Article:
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It’s not just Roe v Wade. Trump’s Supreme Court pick could challenge Brown v Board of Education

Nearly 30 Trump nominees have refused to say the ruling in the landmark case — which overturned segregaton in schools — was the correct one

Andrew Feinberg
Washington DC
Wednesday 23 September 2020 11:17 BST
Supreme Court Ginsburg
Supreme Court Ginsburg

Justice Ruth Bader Ginsburg’s death leaves an opening in the court’s four-strong liberal bloc, which could be filled by Donald Trump and the Republican Senate majority. Democrats and women’s rights advocates are once again sounding the alarm about the damage that could be wrought by a 6-3 conservative majority in the Supreme Court.

Partisanship and heated political rhetoric have accompanied nearly every Supreme Court confirmation since the Senate’s 1987 vote to reject Judge — and Watergate villain — Robert Bork, concealing what legal experts and political insiders say is a pattern of Trump nominees declining to support one of the highest court’s bedrock civil rights rulings. 

The Supreme Court first affirmed a woman’s right to terminate a pregnancy in the 1973 case Roe v. Wade. Ever since then, Republicans and their religious fundamentalist allies have made packing the judiciary with like-minded jurists a high priority. They have redoubled their efforts in the 18 years since George H W Bush appointee David Souter joined Justices Anthony Kennedy and Sandra Day O’Connor in upholding Roe’s “essential holding” in Planned Parenthood v. Casey.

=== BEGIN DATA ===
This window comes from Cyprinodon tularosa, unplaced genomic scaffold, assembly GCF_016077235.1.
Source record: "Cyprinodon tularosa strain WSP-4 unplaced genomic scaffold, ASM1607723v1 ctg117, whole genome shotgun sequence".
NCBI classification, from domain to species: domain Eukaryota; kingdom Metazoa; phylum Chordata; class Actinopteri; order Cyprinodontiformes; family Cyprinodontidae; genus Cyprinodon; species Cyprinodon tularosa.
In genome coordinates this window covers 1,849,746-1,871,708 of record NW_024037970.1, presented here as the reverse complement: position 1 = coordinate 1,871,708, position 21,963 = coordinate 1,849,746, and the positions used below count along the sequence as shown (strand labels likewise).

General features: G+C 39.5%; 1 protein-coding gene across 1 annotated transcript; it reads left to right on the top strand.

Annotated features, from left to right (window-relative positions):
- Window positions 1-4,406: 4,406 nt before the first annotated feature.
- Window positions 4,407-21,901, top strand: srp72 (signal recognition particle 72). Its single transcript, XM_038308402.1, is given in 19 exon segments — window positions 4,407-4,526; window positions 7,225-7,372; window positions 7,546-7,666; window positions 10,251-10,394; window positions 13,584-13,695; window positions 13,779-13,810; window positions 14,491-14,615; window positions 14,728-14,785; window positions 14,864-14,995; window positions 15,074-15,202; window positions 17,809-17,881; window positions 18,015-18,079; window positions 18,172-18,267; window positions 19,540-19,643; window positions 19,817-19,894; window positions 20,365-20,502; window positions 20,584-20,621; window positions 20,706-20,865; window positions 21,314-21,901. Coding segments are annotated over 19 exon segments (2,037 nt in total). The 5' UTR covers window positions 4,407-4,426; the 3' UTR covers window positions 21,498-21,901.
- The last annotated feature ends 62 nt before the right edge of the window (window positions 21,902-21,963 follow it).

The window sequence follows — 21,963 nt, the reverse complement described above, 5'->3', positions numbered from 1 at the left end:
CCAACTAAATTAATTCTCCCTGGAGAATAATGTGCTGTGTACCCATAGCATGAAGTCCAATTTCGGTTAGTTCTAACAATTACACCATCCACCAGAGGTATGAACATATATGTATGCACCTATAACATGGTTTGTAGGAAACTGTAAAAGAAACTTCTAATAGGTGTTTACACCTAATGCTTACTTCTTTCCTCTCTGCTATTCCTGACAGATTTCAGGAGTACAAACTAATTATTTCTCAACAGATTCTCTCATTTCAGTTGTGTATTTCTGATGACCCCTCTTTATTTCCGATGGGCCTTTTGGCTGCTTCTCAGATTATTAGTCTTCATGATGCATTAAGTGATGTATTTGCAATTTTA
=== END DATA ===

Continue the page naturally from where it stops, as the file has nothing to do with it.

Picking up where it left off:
However, many legal experts and Washington veterans fear that discussions about abortion could be obscuring Trump nominees’ hostility to another landmark civil rights case: Brown v. Board of Education of Topeka.

In the 1954 case, the court issued a unanimous opinion — authored by then-Chief Justice Earl Warren — declaring that “in the field of public education, the doctrine of ‘separate but equal’ has no place.”

In the years since, those nominated for the federal judiciary have frequently been asked their opinion of the Brown case. When the current Chief Justice John G Roberts testified before the Senate Judiciary Committee at his 2005 confirmation hearing, he responded to a question as to whether Warren’s opinion in Brown was the correct one with just two words: “I do.”

And during his contentious appearance before the committee in late 2018, then-Judge Brett Kavanaugh said the ruling — which is considered such an important milestone in American history that it is routinely taught to school children — represented “the single greatest moment in Supreme Court history.”

Yet despite the case’s status as a turning point towards equality in the canons of American constitutional jurisprudence, a significant number of nominees put forth by President Trump have refused to say whether they believe those nine justices who declared that Black children cannot be forced to attend separate schools from white children had come to the right decision.